I haven't blogged much this week because I've been neck deep in meetings and phone calls and emails and you name it.
But I haven't completely missed all the news -- new Google OS, the cyber attacks, etc. -- that is, when I'm not waiting for my Firefox browser on the Mac to try and catch up with the rest of the world (is anybody else seeing that performance slowdown? It's enough to make me want to go to the Opera!)
Me, I just yawned at Google's OS.
So now they have an Android and a Chrome? Maybe they can have the two meet in the middle and make an R2D2.
It could just be me, but it all feels so very 1991, OS2 Warp v. Windows 3.0-ish and...well, we know how that one turned out.
I'm all for computing in the cloud, but myself, I've just noticed way too many times how unconnected I am.
Like, oh, somewhere 35,000 feet above the Pacific, or in an IBM conference room somewhere in the Czech Republic where I can't get online...so, my point being, good luck with all that. When you're connected to the cloud, it's great. When you're not, you feel lost and alone and...well, unconnected.
My Acer NetBook, which is loaded with both XP and the Ubuntu notebook shell...well, let's just say the dust on top isn't yet quite an inch thick, and I was excited about being able to use it while traveling, because it's so much lighter.
Though the computer itself is fine, I keep finding myself needing files back on my MacBookPro, and no amount of cloud is worth the wait it would take to try and keep all those PowerPoints and Word docs synched up.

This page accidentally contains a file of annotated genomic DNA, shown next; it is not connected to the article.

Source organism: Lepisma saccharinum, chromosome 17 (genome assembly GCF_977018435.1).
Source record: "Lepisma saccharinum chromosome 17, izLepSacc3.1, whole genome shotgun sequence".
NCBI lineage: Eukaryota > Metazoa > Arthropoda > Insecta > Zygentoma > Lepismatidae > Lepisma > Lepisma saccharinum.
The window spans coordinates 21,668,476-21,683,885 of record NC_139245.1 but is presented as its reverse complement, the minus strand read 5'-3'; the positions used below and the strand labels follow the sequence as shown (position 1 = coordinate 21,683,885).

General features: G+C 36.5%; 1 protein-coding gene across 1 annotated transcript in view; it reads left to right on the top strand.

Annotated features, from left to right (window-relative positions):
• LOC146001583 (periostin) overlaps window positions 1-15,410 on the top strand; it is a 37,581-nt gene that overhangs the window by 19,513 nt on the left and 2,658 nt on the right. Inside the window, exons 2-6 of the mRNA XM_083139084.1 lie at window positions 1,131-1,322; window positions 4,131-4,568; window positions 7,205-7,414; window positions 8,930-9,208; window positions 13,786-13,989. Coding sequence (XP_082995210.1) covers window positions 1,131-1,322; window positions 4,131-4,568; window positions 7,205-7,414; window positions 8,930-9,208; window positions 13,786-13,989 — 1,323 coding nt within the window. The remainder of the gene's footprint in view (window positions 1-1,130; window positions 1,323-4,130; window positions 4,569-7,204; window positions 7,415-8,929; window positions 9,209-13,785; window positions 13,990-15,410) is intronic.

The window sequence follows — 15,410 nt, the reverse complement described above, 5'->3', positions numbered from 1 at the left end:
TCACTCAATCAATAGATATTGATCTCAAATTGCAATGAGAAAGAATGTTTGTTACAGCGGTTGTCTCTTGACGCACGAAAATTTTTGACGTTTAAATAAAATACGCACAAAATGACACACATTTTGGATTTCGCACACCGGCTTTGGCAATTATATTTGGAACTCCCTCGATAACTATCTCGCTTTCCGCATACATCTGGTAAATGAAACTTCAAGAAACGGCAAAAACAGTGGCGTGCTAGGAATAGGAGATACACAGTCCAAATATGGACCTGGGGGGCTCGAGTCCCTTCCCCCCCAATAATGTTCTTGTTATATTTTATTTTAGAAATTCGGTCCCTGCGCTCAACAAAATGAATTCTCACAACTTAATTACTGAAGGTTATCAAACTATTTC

Life's too short, and I've got golf courses to play.
Speaking of which, I had an iPod story I wanted to share, one which nicely reveals the power of crowdsourcing in the age of Twitter and Facebook.
I was doing my laundry a couple of weeks back when I realized I was cleaning not only my clothes but also my nearly four year-old iPod nano.
When I pulled the Turbo nano out of the washing machine, I could see that it kind of looked inside the nano screen how it looks when you're looking into the actual washing machine -- very wet and soapy.
So, based on some urban myths I'd heard, I put it out on the deck to bake in the hot Austin sun for a couple of days, being careful not to turn it on, so that the water would evaporate, which it did.
But when I eventually tried to recharge the battery, it didn't take, so I went ahead and ordered a new iPod Shuffle online.
The Shuffle, I learned, is smaller than a USB drive, and has a nice clip you can put on your shirt while jogging, so I'm perfectly happy to have made the upgrade.
But when I mentioned that the nano was dead in the water, so to speak, via Twitter (and, hence, to my Facebook status), I was blown away by how much feedback and suggestions I received.
One of my old bosses out in San Fran told me to put that sucker into a bag of dry rice and let it sit for a couple of days.
Others told me to put it out in the sun.
And so on.
Though I'm obviously an evangelist for the effectiveness and opportunity presented by the social media, it's crowdsourcing moments like that which serve as a big shot of adrenalin.
Who says the watercooler is dead?
If anything, the watercooler has been replaced by one of those massive water towers, the likes of which helped provide water for my hometown of Denton when I was growing up.
I just have to make sure I keep my new iPod Shuffle far, far away from it. : )